1. Identify emotions:

Many kids with autism have difficulty in expressing their emotions or understanding the emotions of others. Parents can take photos of themselves making different emotions to show their child what each emotion means. 

  1. Using flashcards:

Flashcards are a great way to target a specific skill or behavior that your child needs to work on. For example, if your child is working on the alphabet, you can display the letters to them. 

  1. Using toys is a great way to help your child practice ABA skills at home. Like with the flashcards, you can target specific skills or behaviors your child needs to work on. There are lots of different types of toys that can be used for this purpose, but some examples include:
    • Building blocks
    • Playdough
    • Puzzles
  2. Watching videos can help your child practice ABA skills. The videos are often called “ABA Therapy tutorials,” and they cover a range of different topics, such as:
  • How to eat with a fork and spoon
  • How to ask for something
  • How to say hello and goodbye
  • Ways they can express emotions correctly

How can these activities help your child with autism? 

As a parent, you want to do everything you can for your child. ABA therapy activities can help develop behavioral skills. It can be used to teach simple and complex skills. Gives parents strategies for teaching children at home. Most importantly, it provides your child with autism skills they are capable of learning. Imagine being a parent to a child with autism and your child never made eye contact with you before. Providing the “look at me” strategies in the home can make it possible. 

Creating a daily routine and a set schedule for practicing ABA skills and behaviors can help you get started on the right foot. Using ABA strategies in the home does not require special tools–you simply use objects and toys that are already lying around your house or create your own do-it-yourself ABA materials. Getting other family members involved is also beneficial, as it can help create a more social, group-oriented environment to practice ABA skills. 

Early intervention is key in a young child’s life, especially a child with autism. A parent can use these activities and strategies if they are waiting for their child to be enrolled at an ABA center, or to help make their life at home easier for all family members involved.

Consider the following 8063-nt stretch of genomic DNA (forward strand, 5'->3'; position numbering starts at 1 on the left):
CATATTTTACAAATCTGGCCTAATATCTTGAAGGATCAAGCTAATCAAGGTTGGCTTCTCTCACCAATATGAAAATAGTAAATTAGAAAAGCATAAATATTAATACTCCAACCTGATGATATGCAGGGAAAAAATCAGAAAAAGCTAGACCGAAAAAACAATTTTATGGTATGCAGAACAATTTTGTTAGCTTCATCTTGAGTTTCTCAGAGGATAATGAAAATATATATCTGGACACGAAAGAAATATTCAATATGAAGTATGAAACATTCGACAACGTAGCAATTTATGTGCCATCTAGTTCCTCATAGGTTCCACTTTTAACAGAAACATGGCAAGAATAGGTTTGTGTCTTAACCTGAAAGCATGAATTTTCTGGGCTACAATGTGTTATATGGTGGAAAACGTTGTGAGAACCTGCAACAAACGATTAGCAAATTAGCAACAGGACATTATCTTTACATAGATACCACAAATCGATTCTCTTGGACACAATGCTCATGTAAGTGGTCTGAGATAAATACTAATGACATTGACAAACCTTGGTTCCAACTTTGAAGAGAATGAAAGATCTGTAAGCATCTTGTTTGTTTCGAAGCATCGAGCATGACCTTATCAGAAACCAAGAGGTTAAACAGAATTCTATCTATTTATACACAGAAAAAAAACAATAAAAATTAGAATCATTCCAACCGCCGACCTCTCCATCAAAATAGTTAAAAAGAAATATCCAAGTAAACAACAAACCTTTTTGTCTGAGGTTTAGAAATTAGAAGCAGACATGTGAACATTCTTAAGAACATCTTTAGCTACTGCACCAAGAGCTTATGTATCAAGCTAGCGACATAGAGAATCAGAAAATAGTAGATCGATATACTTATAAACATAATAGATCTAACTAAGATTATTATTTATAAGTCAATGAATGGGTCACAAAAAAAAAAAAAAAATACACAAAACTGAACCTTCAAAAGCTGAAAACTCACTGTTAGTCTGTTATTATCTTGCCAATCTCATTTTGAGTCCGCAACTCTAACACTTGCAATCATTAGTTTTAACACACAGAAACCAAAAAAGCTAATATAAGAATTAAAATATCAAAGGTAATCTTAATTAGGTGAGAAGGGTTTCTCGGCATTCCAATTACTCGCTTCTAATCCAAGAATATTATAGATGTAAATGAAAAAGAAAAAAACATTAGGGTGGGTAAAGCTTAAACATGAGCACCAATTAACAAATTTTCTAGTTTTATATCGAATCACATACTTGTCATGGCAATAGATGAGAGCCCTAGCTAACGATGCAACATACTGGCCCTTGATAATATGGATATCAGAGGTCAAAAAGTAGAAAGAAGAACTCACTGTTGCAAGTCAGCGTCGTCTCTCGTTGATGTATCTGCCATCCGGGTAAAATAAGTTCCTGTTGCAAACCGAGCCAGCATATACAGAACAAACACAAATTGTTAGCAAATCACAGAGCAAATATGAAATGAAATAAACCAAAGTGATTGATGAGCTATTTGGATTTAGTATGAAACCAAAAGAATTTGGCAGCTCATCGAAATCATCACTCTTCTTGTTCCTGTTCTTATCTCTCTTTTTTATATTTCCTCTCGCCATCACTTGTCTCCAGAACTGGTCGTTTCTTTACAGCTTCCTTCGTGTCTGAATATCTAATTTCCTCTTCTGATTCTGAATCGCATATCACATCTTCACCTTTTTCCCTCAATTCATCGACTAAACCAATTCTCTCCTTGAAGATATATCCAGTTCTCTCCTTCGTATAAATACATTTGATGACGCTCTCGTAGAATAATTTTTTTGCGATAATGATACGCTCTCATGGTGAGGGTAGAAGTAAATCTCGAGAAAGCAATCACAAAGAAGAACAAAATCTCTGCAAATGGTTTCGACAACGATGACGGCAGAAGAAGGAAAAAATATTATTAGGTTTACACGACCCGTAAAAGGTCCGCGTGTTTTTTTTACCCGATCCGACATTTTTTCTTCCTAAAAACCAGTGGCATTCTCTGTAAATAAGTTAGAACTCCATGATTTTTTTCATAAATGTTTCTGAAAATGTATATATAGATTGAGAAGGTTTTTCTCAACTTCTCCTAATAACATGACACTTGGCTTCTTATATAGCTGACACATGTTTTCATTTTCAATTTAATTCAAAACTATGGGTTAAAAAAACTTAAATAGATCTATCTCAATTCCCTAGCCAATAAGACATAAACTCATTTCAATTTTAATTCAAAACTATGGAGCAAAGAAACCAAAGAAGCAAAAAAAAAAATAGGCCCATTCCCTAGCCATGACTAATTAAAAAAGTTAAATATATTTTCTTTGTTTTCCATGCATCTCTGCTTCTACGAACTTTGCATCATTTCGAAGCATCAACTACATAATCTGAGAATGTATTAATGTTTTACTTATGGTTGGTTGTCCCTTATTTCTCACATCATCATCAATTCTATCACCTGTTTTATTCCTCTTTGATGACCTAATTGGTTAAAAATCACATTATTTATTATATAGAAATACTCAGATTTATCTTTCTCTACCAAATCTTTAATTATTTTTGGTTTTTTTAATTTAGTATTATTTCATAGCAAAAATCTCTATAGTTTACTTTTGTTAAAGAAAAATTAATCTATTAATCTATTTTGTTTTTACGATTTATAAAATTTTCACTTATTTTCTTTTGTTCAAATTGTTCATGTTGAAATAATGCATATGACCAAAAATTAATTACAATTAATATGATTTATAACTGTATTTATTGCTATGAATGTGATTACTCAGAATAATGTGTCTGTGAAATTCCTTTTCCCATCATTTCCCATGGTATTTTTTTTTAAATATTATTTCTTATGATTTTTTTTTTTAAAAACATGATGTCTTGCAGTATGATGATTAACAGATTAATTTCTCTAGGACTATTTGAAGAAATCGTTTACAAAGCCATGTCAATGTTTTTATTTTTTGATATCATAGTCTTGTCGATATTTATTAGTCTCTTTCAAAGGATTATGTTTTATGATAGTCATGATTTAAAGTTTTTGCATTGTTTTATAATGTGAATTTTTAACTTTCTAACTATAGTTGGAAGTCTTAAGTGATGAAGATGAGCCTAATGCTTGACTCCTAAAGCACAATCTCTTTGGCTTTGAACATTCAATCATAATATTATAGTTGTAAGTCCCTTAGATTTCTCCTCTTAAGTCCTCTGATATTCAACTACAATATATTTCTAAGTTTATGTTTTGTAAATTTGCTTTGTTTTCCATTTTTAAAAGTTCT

Parents always plan for success but anticipate challenges. Always remember, you will have good days and bad days providing ABA in the home. There will be times when your child doesn’t want to play along, and that’s okay. Every day is a new adventure, so remember to stay positive and never give up! 

Final thoughts

This article has discussed what activities are done in ABA therapy, ABA therapy activities that can be done in the home, and how these activities can help your child with autism. ABA therapy can help children with autism spectrum disorder learn or improve their communication, social, daily living, and other skills. ABA can help address those unwanted behaviors in the home. In-home ABA therapy provides a natural environment for children to gain and practice skills.

Parents can use items around their home to help provide these activities and strategies. For example, a parent can have different baskets in a row where their child will have to sort different toys matching them with the correct color baskets. It is essential to tailor activities to your child’s interests to maintain their motivation and engagement. Incorporating their favorite activities into the therapy program or using activities specifically designed to target their areas of need.

Parents can use these strategies and activities to respond to their child’s actions and reactions. Naturally, this allows parents to feel empowered. For some parents, this is the first time they’re able to effectively decrease negative or maladaptive behavior from their children. ABA therapy strategies in the home can help encourage parents to reinforce the positive behaviors and skills they would like from their child. The parents will learn how to encourage their children to use more expressive language, to follow parent’s directions and support their learning of daily living tasks. 

It is important for parents to take advantage of using in-home ABA strategies because your child is always learning and developing. Research consistently shows that parental involvement is the one invariable factor and an integral part of the success of early intervention programs for children with autism. Since children spend most of their time with their parents, it is advantageous for parents to understand ABA strategies that they can provide successfully in their home. Parents involved in their child’s in-home ABA programs can help ensure that the behaviors learned generalize not only in the home but elsewhere as well. 

It is vital for parents to understand that not every day will be great. Take breaks. Do not be hard on yourself. Remember you are doing something beneficial for your child’s quality of life! 

References

Elfer, E. (2022). ABA Therapy for Autism. ABA Therapy for Autism – Autism Parenting Magazine

Gallagher, C. (2023). Autism: The ‘Forgotten Kids.’ Autism: The ‘Forgotten Kids’ – Autism Parenting Magazine

Walsh, K. (2021). Can Parents do ABA Therapy at Home? Can Parents do ABA Therapy at Home? – Autism Parenting Magazine